Partnerships


The IMOCA Class collaborates with several international associations and organizations to assist scientists and help raise community awareness of ocean protection.


The Intergovernmental Oceanographic Commission (IOC) of UNESCO is the United Nations body responsible for supporting the world's ocean sciences and services. This organization enables its 149 Member States to work together to protect the health of our common ocean by coordinating programmes in ocean observation, hazard mitigation, tsunami warning and marine spatial planning. The IOC also provides guidance to other UN organizations and agencies on marine science, observations and data exchange. One of IOC's main objectives is to enable Member States to build the scientific and institutional capacity needed to achieve UN Sustainable Development Goal 14, which aims to conserve and sustainably manage ocean and marine resources by 2030.

IMOCA SKIPPERS SUPPORT SCIENTISTS

On 31 January 2020, UNESCO's Intergovernmental Oceanographic Commission (IOC) and the International Monohull Open Class Association (IMOCA) signed a new partnership. For two years, the entities will carry out several joint projects to support marine scientific research and raise awareness of the importance of ocean sciences in protecting the ocean and the sustainable use of marine resources.

The overall activities to be carried out are coordinated by the "Joint Technical Commission for Oceanography and Marine Meteorology In-Situ Observing Programme Support Centre" (JCOMMOPS: a collaboration between IOC and the World Meteorological Organization), which is piloting nearly 10,000 ocean observing instruments, thus ensuring the continuous monitoring of the ocean and the atmosphere.

More agile than traditional research vessels, IMOCA monohulls reach areas of the ocean poorly served by regular shipping traffic. Data collection on the ocean and atmosphere is carried out throughout their navigation: several instruments are embarked, allowing the deployment of Argo profilers and surface drifters.

"Everyone has a role to play in promoting a sustainable ocean, even more so when it comes to remote and less accessible areas of the ocean. The IMOCA Class sailing vessels make a special contribution to ocean observations and the collection of vital ocean data,"said Vladimir Ryabinin, Executive Secretary of the IOC of UNESCO, welcoming the partnership between sailing and Science.

 

 

The oceans are IMOCA Class skippers' fiels of expression whist particpating in races and training. As such, sailors are the first to witness that the protection of the oceans is an issue and a responsibility about which they are inherently sensitive.

Catherine Chabaud was the first woman to complete a solo round the world race in the 1996 Vendée Globe. Today, she is launching an appeal for the ocean to be proclaimed a common heritage of mankind by the United Nations.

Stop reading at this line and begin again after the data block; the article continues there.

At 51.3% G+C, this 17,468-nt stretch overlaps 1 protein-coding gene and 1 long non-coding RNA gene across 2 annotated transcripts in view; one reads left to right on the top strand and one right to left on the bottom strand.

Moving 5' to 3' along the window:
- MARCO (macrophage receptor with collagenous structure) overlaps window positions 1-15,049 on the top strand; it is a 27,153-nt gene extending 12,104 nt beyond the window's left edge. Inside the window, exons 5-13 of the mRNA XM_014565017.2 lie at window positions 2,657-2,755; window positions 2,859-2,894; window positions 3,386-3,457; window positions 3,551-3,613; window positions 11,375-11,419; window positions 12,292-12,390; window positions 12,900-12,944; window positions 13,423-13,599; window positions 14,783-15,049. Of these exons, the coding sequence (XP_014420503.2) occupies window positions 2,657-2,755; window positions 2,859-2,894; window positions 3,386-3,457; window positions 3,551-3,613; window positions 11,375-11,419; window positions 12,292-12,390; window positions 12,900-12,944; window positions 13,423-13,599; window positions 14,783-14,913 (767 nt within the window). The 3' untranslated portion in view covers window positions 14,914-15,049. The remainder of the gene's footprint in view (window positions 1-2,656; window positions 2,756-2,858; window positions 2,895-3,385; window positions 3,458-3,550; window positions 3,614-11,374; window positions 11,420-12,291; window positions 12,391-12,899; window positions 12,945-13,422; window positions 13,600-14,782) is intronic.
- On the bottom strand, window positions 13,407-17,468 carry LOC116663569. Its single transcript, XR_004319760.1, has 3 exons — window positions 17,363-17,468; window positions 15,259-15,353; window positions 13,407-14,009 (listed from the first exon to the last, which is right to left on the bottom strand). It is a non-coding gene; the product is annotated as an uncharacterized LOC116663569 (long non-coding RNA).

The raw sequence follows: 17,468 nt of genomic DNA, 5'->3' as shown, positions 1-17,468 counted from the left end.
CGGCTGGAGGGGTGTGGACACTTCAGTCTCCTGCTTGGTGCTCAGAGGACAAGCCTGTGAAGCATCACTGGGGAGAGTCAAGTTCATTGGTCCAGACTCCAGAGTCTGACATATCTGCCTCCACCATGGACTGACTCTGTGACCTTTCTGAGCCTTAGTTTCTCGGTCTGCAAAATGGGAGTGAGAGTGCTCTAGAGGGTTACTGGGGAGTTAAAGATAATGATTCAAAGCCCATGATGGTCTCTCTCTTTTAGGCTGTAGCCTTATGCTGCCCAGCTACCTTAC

It is an approach that reflects sailors' concerns. The latter's approach is increasingly part of a responsible approach, tht embraces the fundamental ecological role that the oceans play on our planet.

This is why the IMOCA Class has decided to support the appeal launched on 8 June 2018 in Monaco on the occasion of World Oceans Day and within the context of the launch of the IMOCA Globe Series.


READ THE APPEAL

 

There is but One Ocean, global and endless ocean.

The great current that runs through it, sometimes on the surface where it’s warmed, sometimes in the depths where it becomes cold, unites every part of it. It takes a thousand years for a drop of water to flow all around the world.

The Ocean is a treasure for Humanity.

Thanks to its dynamism and its interaction with the air, the Ocean captures carbon, generates half of the oxygen in the atmosphere and controls the climate. The rich biodiversity and the abundance of life it hosts, both feed us and protect our coasts. Every single day, we benefit immensely from its energy, its contents and from the medicines we’re discovering in it. Since the beginning of time, it has brought humans together and enabled virtually all the world’s commercial trade. It fills us with wonder and it inspires us.

It’s the future of Humanity, yet it’s under threat.

We’re drowning our Ocean in garbage, plastics, polluted waters and carbon gases. Right now, we’re plundering its fish and destroying its habitats. Tomorrow, will we do the same with its genetic and mineral resources? As the object of our relentless and ever-competitive needs, will the Ocean become the cause and the stage of future armed conflicts?

The Ocean is everyone's responsibility.

The international agreements from the second half of the 20th century have put in place a regime that has long been considered necessary and sufficient for the management of the Ocean. However, it is imperative that we expand this concept further and together develop a new approach that places collective responsibility well above the traditional principles of freedom and ownership of the Ocean.

The Ocean is the Common heritage of mankind. 

The foreword to the Paris Agreement on climate encourages all States to watch over the integrity of the Ocean as an ecosystem, with a view to protecting its vast biodiversity. Currently, the United Nations is rushing to finalise a legal regime for the High Seas that better protects them while enabling the sustainable use of their resources.

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“However, we, the signatories of this Appeal, consider that the whole Ocean is under threat and vigorously demand that all marine spaces, from the coasts to the High Seas, be considered as a Common Heritage of Mankind.”

sign the appeal 

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oceanascommon.org